Serbia: Confronting Instead Of ‘Banning’ Extremism – Analysis


Right-wing extremism – and even terrorism – can exist and flourish without political participation and the success of radical right-wing parties, yet it cannot exist without the unchallenged xenophobic and populist sentiments of the public.

By Vladimir Ninković

For two consecutive days, public opinion in Serbia was stirred by the decisions of two very different courts. First, on 15th November, the Constitutional Court in Belgrade rejected a request to ban two far right-wing organizations – Srpski Narodni Pokret (SNP) 1389 and Nasi. The following day, the Hague acquitted Ante Gotovina and Mladen Markač for alleged war crimes committed during Operation Flash and Operation Storm in 1995, which triggered a mass exodus of Serbs from Krajina and ethnic engineering of the Croatian state.


With the exception of a short ‘honeymoon’ after 5th of October 2000, Serbian public opinion has been increasingly hostile towards the ‘West’ since 1999, additionally fuelled by the recognition of Kosovo’s independence in 2008. The Hague Tribunal has contributed to ever growing hostility through its acquittal of war crimes committed by non-Serbs. In particular, anti-Western sentiments – as well as conservative, radical and extreme-right ideas – are considerably strong among the sizeable number of Serbian refugees from Croatia and internally-displaced persons (IDPs) from Kosovo.

Since the start of the economic crisis, far right movements and parties have been getting increasingly popular in almost all liberal democracies across Europe. In Serbia, aside from blunt nationalism and occasional chauvinism, those organizations have the image of having “clean hands” and independent from much-maligned ‘tycoons’ and foreign influences.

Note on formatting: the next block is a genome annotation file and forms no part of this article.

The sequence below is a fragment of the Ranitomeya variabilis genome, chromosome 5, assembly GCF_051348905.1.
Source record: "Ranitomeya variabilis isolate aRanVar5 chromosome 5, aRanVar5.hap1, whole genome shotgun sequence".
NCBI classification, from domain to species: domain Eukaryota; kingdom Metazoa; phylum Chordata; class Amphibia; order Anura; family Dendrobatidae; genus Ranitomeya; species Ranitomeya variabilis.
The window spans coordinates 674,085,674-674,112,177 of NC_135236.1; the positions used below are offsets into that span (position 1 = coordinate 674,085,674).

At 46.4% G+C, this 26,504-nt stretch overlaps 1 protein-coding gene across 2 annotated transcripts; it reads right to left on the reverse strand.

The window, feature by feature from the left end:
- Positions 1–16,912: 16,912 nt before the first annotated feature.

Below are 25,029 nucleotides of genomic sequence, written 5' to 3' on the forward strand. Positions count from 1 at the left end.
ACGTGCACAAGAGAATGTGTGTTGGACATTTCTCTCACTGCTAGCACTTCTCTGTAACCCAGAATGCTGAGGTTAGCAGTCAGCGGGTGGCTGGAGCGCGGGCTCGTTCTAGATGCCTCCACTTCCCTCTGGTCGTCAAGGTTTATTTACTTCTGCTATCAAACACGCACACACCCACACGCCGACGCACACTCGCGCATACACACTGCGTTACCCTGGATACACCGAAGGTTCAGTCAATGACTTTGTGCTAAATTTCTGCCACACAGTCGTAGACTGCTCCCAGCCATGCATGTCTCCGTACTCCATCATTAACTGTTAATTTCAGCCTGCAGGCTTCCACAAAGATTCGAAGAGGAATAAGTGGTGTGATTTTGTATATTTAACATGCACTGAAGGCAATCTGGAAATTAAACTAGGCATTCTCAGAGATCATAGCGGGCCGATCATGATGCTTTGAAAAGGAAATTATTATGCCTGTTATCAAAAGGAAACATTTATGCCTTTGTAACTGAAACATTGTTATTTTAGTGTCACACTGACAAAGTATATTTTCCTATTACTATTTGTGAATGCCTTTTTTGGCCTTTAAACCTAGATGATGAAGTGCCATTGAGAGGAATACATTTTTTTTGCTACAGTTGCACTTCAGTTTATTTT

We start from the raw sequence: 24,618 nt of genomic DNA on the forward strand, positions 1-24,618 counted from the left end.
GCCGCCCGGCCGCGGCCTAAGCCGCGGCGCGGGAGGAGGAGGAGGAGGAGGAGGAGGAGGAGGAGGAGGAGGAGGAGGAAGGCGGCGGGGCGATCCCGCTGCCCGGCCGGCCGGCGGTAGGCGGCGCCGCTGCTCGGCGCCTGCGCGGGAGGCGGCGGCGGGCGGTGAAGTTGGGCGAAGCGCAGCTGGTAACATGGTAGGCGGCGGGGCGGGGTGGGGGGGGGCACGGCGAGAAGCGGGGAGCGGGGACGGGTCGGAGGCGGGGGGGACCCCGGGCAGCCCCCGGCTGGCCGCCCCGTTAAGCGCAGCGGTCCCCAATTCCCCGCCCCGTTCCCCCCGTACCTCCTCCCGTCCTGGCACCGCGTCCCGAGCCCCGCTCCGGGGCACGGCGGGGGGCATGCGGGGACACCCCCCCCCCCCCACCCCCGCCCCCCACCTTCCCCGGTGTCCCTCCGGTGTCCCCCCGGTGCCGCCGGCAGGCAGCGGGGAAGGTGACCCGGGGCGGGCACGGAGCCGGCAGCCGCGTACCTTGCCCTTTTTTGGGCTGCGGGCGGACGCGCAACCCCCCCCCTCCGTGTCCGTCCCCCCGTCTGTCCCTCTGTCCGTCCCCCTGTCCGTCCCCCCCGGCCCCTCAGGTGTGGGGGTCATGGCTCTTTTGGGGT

As Wilhelm Heitmeyer argued, right-wing extremism is more likely to flourish and pose a threat to those societies that are going through a period of ‘transition’ and/or societies possessing a “basic stock of equipment” in the form of conspiracy theories, a weapons scene, religious groups plying their views and social deprivation. One of the theses has been that the West is waging an incessant psychological war against Serbia, for which one of the proofs were the sentences and perceived bias of the International Criminal Tribunal for the former Yugoslavia (ICTY).

At the last elections, there were some radical changes with the Serbian far right scene. The relative electoral success of Dveri – which secured 4.34% of the vote in its first elections – was based upon the fight against ‘tycoons’ and unfair privatization (which Dveri asserting itself as a clean pair of hands), as well as a pro-Russian (equalling anti-EU) and pro-clerical stance. The Serbian Radical Party (SRS) – following its split that led to the establishment of the Serbian Progressive Party (SNS), now Serbia’s largest political party – stuck to their secularist nationalism and anti-globalism; yet for the first time in their history didn’t pass the threshold to enter parliament.

‘Naši’, meanwhile, participated at the local elections and were reasonably successful; they now form part of a governing coalition in the municipality of Arandjelovac. A little more than a week ago they published a list of NGOs and other actors perceived as traitors and puppets of the West, requesting that the Constitutional Court ban these organizations.

Soon afterwards, the State Prosecutor’s Office submitted a request for Naši and SNP 1389 to be banned, which the Constitutional Court rejected on 15th November. Even though these organizations can undoubtedly be classified as far-right, the Court’s decision is sensible and can be beneficial. From the liberal point of view, banning radical organizations is unjustified, and fighting extremism with extremism (i.e. bans and censorship) should be discouraged whenever possible. Although these movements have in their programs many questionable, and arguably wrong, illiberal and detrimental ideas and attitudes, there is a clear distinction between them and organized violent Neo Nazi groups such as Nacionalni Stroj, Blood and Honour etc. Far-right does not equal Nazi, especially in countries like Serbia, where extremist ideas have a somewhat different genesis.